- Frank MW, Shields TW, Joob AW: Lymphoepithelioma like carcinoma of the lung. Ann Thorac Surg. 1997, 64: 1162-1164. 10.1016/S0003-4975(97)00808-4.View ArticlePubMed
- Chen FF, Yan JJ, Lai WW, Jin YT, Su IJ: Epstein-Barr virus-associated nonsmall cell lung carcinoma: undifferentiated “lymphoepithelioma-like” carcinoma as a distinct entity with better prognosis. Cancer. 1998, 82 (12): 2334-2342. 10.1002/(SICI)1097-0142(19980615)82:12<2334::AID-CNCR6>3.0.CO;2-S.View ArticlePubMed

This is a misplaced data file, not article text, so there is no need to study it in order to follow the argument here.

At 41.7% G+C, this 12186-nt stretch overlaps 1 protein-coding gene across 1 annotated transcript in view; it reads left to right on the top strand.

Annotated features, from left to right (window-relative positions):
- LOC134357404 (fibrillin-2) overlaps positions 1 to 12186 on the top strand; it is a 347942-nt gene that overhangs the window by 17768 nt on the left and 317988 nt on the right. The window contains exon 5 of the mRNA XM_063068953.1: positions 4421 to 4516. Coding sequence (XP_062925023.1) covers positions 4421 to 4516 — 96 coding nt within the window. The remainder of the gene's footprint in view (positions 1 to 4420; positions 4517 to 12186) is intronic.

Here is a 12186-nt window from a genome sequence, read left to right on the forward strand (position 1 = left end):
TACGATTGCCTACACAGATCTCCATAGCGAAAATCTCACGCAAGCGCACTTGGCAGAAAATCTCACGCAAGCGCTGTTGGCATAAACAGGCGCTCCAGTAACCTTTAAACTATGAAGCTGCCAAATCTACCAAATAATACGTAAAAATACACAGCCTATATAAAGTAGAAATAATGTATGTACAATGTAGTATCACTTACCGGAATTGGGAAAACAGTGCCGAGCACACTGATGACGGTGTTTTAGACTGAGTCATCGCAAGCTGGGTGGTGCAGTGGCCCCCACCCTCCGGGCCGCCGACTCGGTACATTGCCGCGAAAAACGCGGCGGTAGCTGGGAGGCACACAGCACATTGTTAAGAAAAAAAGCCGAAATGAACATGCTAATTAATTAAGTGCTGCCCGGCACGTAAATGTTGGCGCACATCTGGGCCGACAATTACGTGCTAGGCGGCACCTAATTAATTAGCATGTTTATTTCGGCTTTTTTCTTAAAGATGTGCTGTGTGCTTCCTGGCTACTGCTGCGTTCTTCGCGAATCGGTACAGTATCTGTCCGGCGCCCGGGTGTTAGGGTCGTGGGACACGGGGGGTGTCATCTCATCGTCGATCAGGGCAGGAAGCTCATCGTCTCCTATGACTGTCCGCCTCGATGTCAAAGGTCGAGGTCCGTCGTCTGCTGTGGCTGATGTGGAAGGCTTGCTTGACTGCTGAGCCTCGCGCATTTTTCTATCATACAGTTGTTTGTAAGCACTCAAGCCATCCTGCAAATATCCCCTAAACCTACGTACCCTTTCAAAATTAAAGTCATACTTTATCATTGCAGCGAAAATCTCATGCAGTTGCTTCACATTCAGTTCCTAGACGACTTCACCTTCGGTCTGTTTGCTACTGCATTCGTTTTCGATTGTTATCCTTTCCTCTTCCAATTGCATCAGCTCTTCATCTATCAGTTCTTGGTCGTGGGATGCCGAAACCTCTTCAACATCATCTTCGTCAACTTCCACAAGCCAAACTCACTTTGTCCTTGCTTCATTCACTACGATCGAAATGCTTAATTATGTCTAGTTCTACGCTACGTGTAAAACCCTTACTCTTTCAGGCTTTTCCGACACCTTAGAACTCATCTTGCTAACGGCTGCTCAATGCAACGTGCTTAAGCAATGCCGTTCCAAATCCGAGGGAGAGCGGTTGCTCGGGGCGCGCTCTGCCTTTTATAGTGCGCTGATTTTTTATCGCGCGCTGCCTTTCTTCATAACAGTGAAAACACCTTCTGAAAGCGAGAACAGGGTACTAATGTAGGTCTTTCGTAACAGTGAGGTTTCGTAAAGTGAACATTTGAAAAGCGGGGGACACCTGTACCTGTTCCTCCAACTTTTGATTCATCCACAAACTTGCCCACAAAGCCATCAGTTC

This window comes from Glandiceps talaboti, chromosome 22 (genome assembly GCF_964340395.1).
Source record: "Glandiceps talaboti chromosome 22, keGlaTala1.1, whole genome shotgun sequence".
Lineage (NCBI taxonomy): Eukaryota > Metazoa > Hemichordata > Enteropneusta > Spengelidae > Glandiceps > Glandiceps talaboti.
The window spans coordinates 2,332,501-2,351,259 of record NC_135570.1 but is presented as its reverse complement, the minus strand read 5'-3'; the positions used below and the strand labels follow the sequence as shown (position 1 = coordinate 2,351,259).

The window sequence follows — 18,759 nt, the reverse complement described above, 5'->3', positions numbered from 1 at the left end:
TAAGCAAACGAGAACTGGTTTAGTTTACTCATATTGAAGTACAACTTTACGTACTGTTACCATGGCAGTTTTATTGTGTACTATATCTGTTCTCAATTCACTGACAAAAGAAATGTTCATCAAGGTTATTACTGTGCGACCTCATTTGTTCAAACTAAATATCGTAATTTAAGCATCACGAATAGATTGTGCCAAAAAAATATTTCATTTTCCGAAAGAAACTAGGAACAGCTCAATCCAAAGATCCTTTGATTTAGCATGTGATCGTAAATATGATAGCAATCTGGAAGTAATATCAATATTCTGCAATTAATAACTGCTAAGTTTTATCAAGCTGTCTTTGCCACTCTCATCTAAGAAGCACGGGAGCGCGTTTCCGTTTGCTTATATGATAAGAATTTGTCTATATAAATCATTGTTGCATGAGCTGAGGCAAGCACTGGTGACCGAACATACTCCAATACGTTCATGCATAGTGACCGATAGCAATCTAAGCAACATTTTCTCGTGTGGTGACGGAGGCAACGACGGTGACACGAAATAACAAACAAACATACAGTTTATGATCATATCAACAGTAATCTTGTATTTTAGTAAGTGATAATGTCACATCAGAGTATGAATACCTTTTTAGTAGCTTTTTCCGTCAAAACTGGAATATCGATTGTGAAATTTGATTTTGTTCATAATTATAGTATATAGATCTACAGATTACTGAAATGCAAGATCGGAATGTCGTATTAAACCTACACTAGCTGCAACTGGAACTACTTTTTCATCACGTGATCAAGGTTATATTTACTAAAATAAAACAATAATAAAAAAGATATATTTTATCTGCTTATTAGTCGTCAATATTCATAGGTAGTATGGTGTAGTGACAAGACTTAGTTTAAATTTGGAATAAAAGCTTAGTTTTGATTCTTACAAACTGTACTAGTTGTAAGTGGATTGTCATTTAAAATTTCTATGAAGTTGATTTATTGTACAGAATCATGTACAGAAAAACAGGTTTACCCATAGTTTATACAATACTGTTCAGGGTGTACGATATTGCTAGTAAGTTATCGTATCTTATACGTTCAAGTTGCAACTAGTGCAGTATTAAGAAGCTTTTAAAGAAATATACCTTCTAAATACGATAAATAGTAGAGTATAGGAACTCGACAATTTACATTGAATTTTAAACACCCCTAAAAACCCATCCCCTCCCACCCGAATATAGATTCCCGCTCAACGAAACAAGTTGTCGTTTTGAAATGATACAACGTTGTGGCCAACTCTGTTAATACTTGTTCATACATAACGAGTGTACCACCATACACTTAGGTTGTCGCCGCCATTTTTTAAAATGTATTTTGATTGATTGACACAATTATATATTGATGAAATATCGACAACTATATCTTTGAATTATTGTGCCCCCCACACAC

This article is published under license to BioMed Central Ltd. This is an Open Access article distributed under the terms of the Creative Commons Attribution License (http://creativecommons.org/licenses/by/2.0), which permits unrestricted use, distribution, and reproduction in any medium, provided the original work is properly cited.